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Thursday, July 28, 2005

The other half, China-style

10:30 PM and despite an hour and a half nap this afternoon, I feel my eyes heavy beyond control, fighting hallucination and collapse. The heat and the remnants of jet lag refuse to let go of me. I will go to bed soon, and hope tomorrow I will be my normal self.

Despite the weariness, today has been an interesting day. It started with a trip to a factory where they make foam for bras (I got to touch a lot of bra padding today--"for American women," one of the ladies said about the large-sized boobs), sofas and recliners (and they had some nice ones there), and shoes. I was given a mini-tour while my host and his friend ironed out the details for our coming trip to Jiuzhaigou (which is a series of Tibetan villages in a stunning and overcrowded mountain tourist area, from what I understand) and Emeishan, which is one of the four main Buddhist mountains in China (I think that's the scoop, at any rate).

After that, we had a nice lunch and drove around a bit. Traffic here is just ridiculous, cars driving the wrong way down the streets and highways, weaving in and around each other, ignoring the lane markers painted on the nice new roads. And there are a lot of new roads here. In fact, everything seems new. ShunDe is one of the richest areas in China, and there are a number of villa-like homes and apartments that would attest to this fact. There is also a huge city hall and an accompanying restaurant/entertainment facility that bears a stunning resemblance (from afar) to the Duomo in Florence. I felt a bit like we were driving through movie sets, what with the row after row of low, long factory buildings and people sitting or rushing to and fro moving what would be props from place to place. This illusion was shattered, though, upon seeing a woman carrying some sort of animal corpse on the back of her bike (I just saw flapping legs hanging down by the back wheel--could have been pig or dog or some other creature).

Despite all the new construction going up or recently finished, and all the nice houses and apartments, there is plenty of poverty in evidence. In the wetlands around small rivers and ponds are ranshackle wooden houses and women out in knee deep water searching for things to eat. There are any number of people sitting out in front of buildings doing nothing much of anything, wearing dirty clothes and worn pants, or men riding bikes and pushing carts that bear loads taller than they, and you can only think that the money they are being paid for such labor is a pittance.

We drove by my hosts' old factory today as well, a rundown looking building in an area full of decrepit buildings. Seeing that made for a sort of nutshell encapsulation, a side by side, of some of the great success stories that have occurred in this country in the past decade. On the other hand, it was also a reminder of just how many more people have not found much of anything.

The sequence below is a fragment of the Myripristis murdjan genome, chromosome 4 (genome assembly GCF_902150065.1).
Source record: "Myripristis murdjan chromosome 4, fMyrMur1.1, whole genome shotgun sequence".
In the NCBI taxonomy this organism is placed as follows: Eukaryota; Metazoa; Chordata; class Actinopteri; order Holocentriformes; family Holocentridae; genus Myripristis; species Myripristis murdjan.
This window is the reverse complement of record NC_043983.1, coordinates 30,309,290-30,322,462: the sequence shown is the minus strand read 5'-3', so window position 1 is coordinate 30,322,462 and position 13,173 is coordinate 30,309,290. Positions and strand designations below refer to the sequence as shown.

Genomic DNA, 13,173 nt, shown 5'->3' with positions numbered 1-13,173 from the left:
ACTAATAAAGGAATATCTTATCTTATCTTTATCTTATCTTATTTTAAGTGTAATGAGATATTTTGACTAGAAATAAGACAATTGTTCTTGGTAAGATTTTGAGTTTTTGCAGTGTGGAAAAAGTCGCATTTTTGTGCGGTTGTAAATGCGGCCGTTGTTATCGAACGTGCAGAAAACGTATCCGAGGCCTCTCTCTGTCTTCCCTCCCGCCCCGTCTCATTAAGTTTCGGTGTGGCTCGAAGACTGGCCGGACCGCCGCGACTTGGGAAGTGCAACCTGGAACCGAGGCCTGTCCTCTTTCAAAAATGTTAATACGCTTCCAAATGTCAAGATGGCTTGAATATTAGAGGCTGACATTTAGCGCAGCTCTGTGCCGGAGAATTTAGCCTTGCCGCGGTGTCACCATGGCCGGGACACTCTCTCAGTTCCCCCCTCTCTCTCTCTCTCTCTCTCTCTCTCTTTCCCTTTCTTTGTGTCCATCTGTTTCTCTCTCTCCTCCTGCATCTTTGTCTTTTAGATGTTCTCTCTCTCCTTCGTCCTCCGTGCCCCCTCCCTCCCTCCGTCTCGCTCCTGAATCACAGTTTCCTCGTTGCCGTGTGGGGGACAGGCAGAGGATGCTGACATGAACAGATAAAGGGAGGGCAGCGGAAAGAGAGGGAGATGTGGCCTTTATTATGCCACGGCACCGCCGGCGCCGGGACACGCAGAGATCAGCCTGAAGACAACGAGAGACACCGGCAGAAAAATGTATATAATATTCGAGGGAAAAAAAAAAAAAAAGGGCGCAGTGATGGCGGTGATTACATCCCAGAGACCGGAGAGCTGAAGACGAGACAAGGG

We visited a temple in the late afternoon, and then had foot massages. Despite the pain, a much needed trip. Then we went to a grocery story--a proper store inside a happening mall. Imagine my surprise, then, upon seeing turtles, shells removed but still alive, waiting to be sold for dinner (we passed, despite a hard sell from one of the clerks). There were also toads for sale, and any number of bloody fish and pig parts (though those were not so unexpected).

Following the store, we had another excellent meal. One of my hosts says that ShunDe has the best food he has eaten in China. I can't say that this is true or not, but thus far I can vouch for the fact that it is very, very good. Now I look forward to a trip for dim sum in the morning.

There is a saying that keeps coming to mind today: "So this is how the other half lives." I think this is a pretty silly saying, because it implies that half the people around us are filthy rich, and on top of that, it makes it seem like middle class life is such an awful thing. The saying comes to mind being exposed to these factories. The workers are treated just fine, mind you, but just trying to put myself in their shoes, working x number of hours a day in a hot room, doing whatever job, living far away from home...I actually am hoping to help out a bit tomorrow and do some packing, but I was told this may be more of a distraction than a help.

So, that's that for now. The final bell rang about an hour ago, so all the work is done here. I am sure, though, that not far away others still toil. And I know that a few miles away, work continues on a road or on a new building as this area races forward into the future. It seems there should be not time to be tired.

ShunDe

[posted on behalf of Alan by David, a.k.a. "ge ge"]

I arrived in China today. I took a boat from Hong Kong and arrived in ShunDe at about 3:30. ShunDe is about an hour from GuangZhou, and to get here we passed along a river poulated by fishermen and children swimming. It was lined by trees and nice looking houses and factories. It seems that ShunDe is made up mostly of factories, and it turns out that I am actually staying at one. It is owned by the parents of a former student. They make Santa Clause dolls and Nutcracker dolls and little plastic football helmets. The women who work here come from Hunan and Sichuan and a number of other provinces. It reached 37 degrees today and I can not fathom working in this heat.